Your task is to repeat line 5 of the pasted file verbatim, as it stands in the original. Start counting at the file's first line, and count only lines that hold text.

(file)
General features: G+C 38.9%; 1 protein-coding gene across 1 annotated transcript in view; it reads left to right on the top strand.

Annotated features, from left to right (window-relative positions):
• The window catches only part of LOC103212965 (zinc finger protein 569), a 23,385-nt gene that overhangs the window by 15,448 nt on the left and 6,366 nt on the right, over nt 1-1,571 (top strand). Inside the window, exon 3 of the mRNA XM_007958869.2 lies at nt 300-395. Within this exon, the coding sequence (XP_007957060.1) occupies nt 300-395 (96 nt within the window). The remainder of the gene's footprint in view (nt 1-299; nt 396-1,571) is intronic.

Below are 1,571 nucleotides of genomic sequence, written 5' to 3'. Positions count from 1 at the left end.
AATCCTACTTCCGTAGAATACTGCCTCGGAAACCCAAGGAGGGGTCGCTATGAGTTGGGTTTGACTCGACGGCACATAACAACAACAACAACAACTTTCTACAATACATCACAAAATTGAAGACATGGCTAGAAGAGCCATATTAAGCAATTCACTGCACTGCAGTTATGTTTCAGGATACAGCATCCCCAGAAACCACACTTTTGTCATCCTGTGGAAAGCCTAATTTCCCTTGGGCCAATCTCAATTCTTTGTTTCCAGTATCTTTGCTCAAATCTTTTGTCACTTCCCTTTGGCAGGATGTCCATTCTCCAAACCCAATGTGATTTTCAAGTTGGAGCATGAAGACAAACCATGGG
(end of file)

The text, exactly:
AATCCTACTTCCGTAGAATACTGCCTCGGAAACCCAAGGAGGGGTCGCTATGAGTTGGGTTTGACTCGACGGCACATAACAACAACAACAACAACTTTCTACAATACATCACAAAATTGAAGACATGGCTAGAAGAGCCATATTAAGCAATTCACTGCACTGCAGTTATGTTTCAGGATACAGCATCCCCAGAAACCACACTTTTGTCATCCTGTGGAAAGCCTAATTTCCCTTGGGCCAATCTCAATTCTTTGTTTCCAGTATCTTTGCTCAAATCTTTTGTCACTTCCCTTTGGCAGGATGTCCATTCTCCAAACCCAATGTGATTTTCAAGTTGGAGCATGAAGACAAACCATGGG